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Hidden Cash Discovery Leads Humboldt Park Mom to 'Pay it Forward'

By Darryl Holliday | June 3, 2014 7:22am
 TIna Gaddy's daughter holds the blue spinner that had $60 attached to it from Hidden Cash Chicago.      
TIna Gaddy's daughter holds the blue spinner that had $60 attached to it from Hidden Cash Chicago.    
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Tina Gaddy

HUMBOLDT PARK — One good deed led to another Monday after a Humboldt Park mother found a stash of hidden cash intentionally left in the park.

Tina Gaddy and her 10-month-old daughter were swinging in a nearby playlot when a tweet from Hidden Cash Chicago announced that the most recent free cash drop off was somewhere in the park.

Gaddy had heard about the most recent @HiddenCashChi puzzle on television, and later on WGN before she set a Twitter notification to alert her of all @HiddenCashChi tweets; “#HiddenCash drop tomorrow will def be in Humboldt Park. Look for a spinner,” the original tweet read, posted with a close-up of the cash clue.

“I sort of drove around at first, thinking, 'If we find it, we find it, and if we don’t we don’t.’ But when the tweet came out I said, ‘Ha! I know where that is.’ It was a half block away,” Gaddy said Monday.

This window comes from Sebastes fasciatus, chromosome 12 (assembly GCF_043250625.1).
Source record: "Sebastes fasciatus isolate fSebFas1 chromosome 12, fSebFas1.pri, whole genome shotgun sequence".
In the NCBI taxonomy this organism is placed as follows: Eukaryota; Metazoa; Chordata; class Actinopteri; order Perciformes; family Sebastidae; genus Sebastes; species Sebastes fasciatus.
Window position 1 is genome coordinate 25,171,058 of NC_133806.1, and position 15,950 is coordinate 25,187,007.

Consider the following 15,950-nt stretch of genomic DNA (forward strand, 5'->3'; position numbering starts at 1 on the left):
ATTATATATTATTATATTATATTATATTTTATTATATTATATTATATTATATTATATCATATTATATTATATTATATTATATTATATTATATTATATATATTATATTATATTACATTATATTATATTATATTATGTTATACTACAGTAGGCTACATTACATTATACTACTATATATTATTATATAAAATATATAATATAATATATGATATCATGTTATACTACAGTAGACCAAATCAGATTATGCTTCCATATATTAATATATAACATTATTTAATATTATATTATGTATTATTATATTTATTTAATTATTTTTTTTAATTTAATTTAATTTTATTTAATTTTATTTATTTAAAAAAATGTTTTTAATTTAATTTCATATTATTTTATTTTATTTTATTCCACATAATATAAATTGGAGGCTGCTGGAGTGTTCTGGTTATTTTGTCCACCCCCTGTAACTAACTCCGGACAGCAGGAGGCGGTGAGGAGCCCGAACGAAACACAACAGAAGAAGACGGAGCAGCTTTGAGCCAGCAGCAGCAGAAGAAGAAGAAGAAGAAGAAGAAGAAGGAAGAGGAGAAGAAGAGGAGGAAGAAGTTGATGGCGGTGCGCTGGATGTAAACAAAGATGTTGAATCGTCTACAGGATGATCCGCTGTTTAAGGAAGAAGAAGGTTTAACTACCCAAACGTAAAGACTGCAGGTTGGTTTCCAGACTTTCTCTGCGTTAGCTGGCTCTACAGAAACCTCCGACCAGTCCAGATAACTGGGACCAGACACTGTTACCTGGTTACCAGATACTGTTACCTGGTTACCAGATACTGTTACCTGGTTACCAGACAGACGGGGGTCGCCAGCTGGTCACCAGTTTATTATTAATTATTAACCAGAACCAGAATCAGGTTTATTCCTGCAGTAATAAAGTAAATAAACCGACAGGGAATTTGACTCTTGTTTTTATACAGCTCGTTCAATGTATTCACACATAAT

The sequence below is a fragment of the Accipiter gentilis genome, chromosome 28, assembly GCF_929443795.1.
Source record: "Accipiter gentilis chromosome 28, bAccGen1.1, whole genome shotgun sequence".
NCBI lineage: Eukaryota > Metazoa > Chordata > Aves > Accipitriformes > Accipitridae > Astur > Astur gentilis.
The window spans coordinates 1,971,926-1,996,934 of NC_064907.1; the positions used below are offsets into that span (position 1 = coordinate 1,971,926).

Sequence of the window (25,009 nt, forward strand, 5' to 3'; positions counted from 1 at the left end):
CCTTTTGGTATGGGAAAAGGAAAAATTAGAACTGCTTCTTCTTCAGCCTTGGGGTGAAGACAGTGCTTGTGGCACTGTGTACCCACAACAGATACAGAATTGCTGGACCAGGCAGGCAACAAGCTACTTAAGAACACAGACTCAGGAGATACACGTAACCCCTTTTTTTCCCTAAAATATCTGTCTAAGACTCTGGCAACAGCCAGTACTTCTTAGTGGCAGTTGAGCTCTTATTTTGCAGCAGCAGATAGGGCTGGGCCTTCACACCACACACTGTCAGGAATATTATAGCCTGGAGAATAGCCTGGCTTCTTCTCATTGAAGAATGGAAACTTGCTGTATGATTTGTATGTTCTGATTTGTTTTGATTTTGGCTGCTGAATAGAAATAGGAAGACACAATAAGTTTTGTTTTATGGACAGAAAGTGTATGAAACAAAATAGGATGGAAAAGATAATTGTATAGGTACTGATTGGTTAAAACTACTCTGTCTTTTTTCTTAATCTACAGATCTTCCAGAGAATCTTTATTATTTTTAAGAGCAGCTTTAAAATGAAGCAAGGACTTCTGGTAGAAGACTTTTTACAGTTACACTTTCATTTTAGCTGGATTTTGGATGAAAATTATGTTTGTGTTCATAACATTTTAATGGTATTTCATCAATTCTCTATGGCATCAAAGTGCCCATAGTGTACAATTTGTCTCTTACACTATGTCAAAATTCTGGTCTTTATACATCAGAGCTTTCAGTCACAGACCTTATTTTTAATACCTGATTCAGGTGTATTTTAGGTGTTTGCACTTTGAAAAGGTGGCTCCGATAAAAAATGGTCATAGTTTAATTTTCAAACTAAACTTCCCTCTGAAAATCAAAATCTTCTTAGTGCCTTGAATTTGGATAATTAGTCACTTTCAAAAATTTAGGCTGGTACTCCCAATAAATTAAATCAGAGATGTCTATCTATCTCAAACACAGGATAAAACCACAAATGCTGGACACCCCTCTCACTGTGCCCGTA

She spotted the blue spinner set near a Humboldt Park statue within a few minutes of reading the tweet, she said. An envelope with $60 was tucked between the bricks containing a note that read, “Please take this gift and pay it forward. We can make a difference.”

So that’s what Gaddy did after talking a short walk to one of her favorite neighborhood spots, Knockbox Café, 1001 N. California Ave.

“At first, I was going to go wherever, but I figured it happened locally, so I should shop locally,” she said. “I was able to get some coffee for a guy in front of me and a guy behind me.”

“The guy in front was skeptical, but the guy behind me was all about it,” she added. Sometimes our immediate reaction when someone wants to do something nice is that they must have an ulterior motive, but this was just about paying it forward.”

Gaddy praised the person running the show at Hidden Cash Chicago, who she said was not the same person behind the popular Hidden Cash social media campaign in New York.

“They say imitation is the sincerest form of flattery. Whoever it is, they mentioned on Twitter that they were doing several drops throughout the day,” Gaddy said.

It was a fact not lost on several @HiddenCashChi fans, several of whom tweeted their appreciation Monday, along with some suggestions in their own neighborhood where the good Samaritan might strike again.

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